A quarterly magazine of urban affairs, published by the Manhattan Institute, edited by Brian C. Anderson.
• • • • • • • • • • • • • • •
A Coming Diploma Drought?
New York high schools are setting themselves up for plunging graduation rates.
15 December 2009
Starting this academic year, all graduating high school students in New York are expected to receive a regular Regents diploma, which once had the distinction of being the most rigorous diploma that the state conferred. It was generally reserved for college-bound students; those not pursuing higher education received a general diploma. Depending on the municipality, and with state approval, commercial and vocational diplomas were also awarded. Schools offered commercial diplomas, for instance, to students interested in secretarial work, bookkeeping, or other trades not necessarily requiring a college education.
But responding to criticism, common since the days of the civil rights movement, that directing minority students toward vocations rather than college was racially biasedbecause all minority students should be expected to do college workreformers abolished those diploma distinctions and allowed such courses of study, which many minority students took advantage of, to wither away. The states new one size fits all diploma standard means that special-education students must pass the same English and history Regents as students attending Stuyvesant High. It also means that either the Regents exams have to be altered or the grading requirements adjusted to avoid a huge drop-off in passing scores. And that is precisely what has happened, as I and others have pointed out repeatedly.
Meryl Tisch, the new Regents chancellor, and David Steiner, the state commissioner of education, who has also recently assumed his post, have acknowledged that the states testing system needs fixing across the board, from the high school Regents exams to the states math and English tests for fourth- and eighth-grade students. If Steiner and Tisch have their way and the states Regents tests become more rigorous, theyll face the likelihood that the states graduation rates will drop dramatically, since students wont graduate unless they pass all five of the Regents exams offered in math, English, science, and social studies (two exams).
They can avoid that scenario by revisiting the states destructive one size fits all diploma policy and reinstating the old differential diploma system. But doing so would require some political courage, a quality always in short supply. Tisch and Steiner would have to challenge the now-conventional bias in favor of routing all kids toward a college diploma of one kind or another.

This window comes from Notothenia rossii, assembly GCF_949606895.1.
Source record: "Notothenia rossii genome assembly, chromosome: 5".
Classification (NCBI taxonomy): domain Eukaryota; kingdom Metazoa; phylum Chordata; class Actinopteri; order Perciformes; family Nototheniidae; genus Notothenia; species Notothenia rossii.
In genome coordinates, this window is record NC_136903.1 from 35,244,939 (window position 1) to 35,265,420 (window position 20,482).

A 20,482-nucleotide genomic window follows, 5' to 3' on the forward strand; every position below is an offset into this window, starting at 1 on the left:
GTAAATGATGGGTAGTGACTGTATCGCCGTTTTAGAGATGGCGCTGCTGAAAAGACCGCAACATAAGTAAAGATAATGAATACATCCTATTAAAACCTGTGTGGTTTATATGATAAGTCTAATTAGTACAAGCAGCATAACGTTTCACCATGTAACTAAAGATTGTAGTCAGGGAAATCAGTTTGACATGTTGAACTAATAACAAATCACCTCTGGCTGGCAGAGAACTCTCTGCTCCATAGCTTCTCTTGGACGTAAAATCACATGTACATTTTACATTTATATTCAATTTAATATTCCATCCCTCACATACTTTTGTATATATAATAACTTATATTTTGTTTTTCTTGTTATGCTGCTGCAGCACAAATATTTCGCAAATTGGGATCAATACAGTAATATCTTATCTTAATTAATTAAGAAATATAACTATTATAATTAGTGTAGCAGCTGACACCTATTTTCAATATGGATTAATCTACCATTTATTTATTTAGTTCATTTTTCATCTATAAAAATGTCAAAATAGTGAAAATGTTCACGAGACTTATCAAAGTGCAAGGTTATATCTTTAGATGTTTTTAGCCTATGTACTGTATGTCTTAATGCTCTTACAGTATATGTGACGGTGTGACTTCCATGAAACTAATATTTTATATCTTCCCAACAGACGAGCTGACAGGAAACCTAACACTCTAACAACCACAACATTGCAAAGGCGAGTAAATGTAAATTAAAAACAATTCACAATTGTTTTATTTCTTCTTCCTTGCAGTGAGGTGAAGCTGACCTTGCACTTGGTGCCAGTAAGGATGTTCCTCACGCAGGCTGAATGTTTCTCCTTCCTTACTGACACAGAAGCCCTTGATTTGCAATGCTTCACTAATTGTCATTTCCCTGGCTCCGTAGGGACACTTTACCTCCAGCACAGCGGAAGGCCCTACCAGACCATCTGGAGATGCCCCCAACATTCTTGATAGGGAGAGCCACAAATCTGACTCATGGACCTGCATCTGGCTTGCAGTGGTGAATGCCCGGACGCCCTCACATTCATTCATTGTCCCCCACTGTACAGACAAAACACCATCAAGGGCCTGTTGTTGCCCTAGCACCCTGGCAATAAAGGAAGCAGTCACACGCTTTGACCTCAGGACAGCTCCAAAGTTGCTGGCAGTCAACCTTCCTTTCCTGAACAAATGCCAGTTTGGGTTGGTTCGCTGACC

The dirty word no one wants to utter is tracking. Any attempt to steer kids toward a career route that doesnt award a college degree is still broadly considered racially biased, though several presidents, including the current one, have conceded that college isnt for everyone. Bill Clintons first budget asked Congress to support a national school-to-work transition program, including youth apprenticeships, and his School to Work Opportunities Act passed in 1994 with strong bipartisan support. It provided funding to help states, among other things, develop a skills certification system for high school graduates. President Obama has wisely pushed an initiative to increase funding for our community colleges, which have increasingly taken on the task of teaching vocational and technical skills once offered at the high school level. In school systems like New Yorks, most course offerings in hands-on shop classes were eliminated over 20 years ago. The shops were torn out and turned into academic classrooms.
There was a time when our teachers believed that being educated included learning manual skillsand that there were many dignified and useful ways of making a living. If Tisch and Steiner have any chance of setting things straight, they will need to address not just the testing regime, but the structure and purpose of diplomasand that means addressing, in a broader sense, the question of why kids are in school in the first place. Bringing back differential diplomas will stave off a public-relations disaster for school authorities. More importantly, it will serve the needs of New Yorks students.
Marc Epstein teaches history at Jamaica High School. He was a contributor to A Consumers Guide to High School History Textbooks (Thomas B. Fordham Institute) and reviewed Floridas social studies standards for the Albert Shanker Institute.